1.23.2006I have a habit of posting daily with long articles. But there is no reason not to post frequently with short commentary as well.
From Alan Turing: Intelligent Machinery
A man provided with paper, pencil, and rubber, and subject to strict discipline is in effect a universal machine
Of course, you also need to know how to read and carry out the appripriate instructions, but these are supposed to be 'mindless' activities. Question: does Turing leave that bit out in the above quote? If not, is it part of the man, his tools, or his discipline?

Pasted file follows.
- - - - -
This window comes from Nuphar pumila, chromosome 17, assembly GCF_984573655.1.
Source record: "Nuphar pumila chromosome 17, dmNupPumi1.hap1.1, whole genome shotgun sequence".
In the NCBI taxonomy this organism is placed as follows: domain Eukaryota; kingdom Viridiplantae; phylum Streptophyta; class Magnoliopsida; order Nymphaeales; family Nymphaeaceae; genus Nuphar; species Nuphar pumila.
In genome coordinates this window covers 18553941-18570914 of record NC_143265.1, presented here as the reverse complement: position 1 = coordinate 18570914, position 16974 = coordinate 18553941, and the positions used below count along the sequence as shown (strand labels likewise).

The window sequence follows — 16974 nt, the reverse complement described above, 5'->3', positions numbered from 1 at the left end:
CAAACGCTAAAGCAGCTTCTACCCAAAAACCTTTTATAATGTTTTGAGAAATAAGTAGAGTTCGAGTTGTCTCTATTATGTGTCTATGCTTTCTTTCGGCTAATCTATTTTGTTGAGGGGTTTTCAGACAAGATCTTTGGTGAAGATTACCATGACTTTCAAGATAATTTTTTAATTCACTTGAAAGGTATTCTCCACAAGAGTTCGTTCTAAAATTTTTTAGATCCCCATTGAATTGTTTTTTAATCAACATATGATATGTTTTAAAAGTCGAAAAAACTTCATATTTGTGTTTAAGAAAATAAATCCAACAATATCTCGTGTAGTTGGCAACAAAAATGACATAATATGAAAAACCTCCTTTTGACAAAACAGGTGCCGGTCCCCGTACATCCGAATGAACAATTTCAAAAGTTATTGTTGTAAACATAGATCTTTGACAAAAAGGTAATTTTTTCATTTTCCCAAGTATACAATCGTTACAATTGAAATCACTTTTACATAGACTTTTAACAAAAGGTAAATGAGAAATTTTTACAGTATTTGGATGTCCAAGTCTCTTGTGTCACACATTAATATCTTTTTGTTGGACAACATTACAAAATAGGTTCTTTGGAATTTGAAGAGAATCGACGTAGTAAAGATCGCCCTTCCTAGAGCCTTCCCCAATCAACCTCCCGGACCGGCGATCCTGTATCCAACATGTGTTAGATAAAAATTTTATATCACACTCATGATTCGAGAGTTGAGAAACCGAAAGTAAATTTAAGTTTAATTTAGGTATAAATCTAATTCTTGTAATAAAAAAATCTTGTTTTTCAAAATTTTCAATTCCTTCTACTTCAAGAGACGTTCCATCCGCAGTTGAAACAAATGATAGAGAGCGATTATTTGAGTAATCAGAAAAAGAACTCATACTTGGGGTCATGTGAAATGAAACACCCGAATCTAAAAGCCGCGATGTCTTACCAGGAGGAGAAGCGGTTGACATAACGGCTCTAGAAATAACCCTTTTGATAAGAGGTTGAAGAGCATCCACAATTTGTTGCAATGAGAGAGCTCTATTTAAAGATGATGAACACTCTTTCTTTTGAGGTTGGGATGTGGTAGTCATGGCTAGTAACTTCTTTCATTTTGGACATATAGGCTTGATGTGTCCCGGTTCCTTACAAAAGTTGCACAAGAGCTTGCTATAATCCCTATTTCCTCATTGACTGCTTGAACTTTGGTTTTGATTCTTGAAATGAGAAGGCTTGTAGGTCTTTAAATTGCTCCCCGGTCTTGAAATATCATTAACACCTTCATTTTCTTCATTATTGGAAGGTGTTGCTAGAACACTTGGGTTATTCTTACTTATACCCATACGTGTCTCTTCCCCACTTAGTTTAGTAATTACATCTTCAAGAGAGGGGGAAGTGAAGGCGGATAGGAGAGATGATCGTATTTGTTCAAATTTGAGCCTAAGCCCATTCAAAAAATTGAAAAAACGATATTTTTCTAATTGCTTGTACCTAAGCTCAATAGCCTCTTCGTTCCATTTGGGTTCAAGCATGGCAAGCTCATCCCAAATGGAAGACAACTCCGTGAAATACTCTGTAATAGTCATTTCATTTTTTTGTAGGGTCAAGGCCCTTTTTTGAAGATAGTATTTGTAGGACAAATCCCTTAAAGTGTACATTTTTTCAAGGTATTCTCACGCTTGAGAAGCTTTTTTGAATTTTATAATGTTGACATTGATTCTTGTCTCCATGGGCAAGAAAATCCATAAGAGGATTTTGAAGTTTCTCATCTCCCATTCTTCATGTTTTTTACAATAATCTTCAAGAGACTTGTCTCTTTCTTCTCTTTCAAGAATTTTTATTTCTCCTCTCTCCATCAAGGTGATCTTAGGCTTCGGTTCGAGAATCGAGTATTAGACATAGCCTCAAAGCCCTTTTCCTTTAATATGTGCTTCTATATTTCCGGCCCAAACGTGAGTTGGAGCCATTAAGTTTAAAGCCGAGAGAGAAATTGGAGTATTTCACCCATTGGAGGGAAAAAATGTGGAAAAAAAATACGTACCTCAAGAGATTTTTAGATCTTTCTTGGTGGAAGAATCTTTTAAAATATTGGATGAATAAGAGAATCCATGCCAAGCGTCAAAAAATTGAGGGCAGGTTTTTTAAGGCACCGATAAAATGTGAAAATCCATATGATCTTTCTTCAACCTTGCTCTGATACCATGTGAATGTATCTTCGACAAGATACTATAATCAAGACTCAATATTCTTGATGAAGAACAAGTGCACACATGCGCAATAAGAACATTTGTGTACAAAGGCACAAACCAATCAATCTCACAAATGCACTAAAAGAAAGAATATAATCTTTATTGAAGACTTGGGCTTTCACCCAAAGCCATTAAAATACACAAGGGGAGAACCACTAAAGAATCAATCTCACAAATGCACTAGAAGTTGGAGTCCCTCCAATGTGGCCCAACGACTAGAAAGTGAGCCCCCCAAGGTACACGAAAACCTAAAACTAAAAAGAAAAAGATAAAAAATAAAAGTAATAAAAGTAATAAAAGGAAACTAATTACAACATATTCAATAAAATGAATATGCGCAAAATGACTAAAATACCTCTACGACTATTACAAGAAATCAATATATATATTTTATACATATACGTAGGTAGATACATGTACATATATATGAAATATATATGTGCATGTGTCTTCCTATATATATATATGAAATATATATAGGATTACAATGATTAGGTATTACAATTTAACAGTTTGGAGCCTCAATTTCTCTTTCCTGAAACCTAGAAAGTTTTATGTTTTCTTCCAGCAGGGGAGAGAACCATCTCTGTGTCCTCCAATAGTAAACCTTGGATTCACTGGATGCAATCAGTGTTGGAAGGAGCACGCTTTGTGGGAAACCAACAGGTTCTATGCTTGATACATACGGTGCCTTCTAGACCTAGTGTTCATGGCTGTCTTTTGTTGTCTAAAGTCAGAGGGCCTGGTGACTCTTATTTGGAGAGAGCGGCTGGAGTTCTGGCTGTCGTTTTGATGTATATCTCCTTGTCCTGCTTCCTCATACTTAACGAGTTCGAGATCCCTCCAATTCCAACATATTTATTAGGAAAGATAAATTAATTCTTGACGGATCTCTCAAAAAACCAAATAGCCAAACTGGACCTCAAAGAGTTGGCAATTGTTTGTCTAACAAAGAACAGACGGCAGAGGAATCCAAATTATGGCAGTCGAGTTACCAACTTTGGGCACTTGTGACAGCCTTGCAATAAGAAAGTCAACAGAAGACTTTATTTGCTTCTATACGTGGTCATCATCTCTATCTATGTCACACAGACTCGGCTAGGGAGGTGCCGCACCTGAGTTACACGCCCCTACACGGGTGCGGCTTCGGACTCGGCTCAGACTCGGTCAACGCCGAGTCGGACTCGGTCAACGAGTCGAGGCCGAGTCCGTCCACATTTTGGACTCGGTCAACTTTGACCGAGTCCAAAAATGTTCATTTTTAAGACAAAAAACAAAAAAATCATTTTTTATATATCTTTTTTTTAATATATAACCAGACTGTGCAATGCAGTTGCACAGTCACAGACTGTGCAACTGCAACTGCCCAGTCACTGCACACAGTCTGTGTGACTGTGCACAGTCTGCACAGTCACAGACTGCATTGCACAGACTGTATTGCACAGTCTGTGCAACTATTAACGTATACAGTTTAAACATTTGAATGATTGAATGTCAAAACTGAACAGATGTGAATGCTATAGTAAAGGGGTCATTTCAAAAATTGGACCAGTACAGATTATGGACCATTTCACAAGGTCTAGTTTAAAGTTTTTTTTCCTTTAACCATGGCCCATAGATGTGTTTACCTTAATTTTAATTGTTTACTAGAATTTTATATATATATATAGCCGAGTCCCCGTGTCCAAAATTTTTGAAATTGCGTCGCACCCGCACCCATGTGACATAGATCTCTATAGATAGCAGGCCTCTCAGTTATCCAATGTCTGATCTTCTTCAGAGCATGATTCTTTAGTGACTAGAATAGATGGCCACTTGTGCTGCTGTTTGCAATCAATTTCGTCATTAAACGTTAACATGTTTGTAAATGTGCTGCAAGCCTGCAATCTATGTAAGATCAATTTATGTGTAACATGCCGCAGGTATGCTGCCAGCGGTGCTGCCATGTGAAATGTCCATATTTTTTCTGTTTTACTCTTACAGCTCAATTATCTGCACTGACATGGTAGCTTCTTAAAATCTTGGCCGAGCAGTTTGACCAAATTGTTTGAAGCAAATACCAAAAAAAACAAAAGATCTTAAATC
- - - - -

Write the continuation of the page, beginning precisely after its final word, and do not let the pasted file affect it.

Addendum from the same article:
Insofar as we are influenced by [arguments against machine intelligence], we are bound to be left feeling uneasy about the whole project, at any rate for the present. These arguments cannot be wholly ignored, because the idea of 'intelligence' is itself emotional rather than mathematical.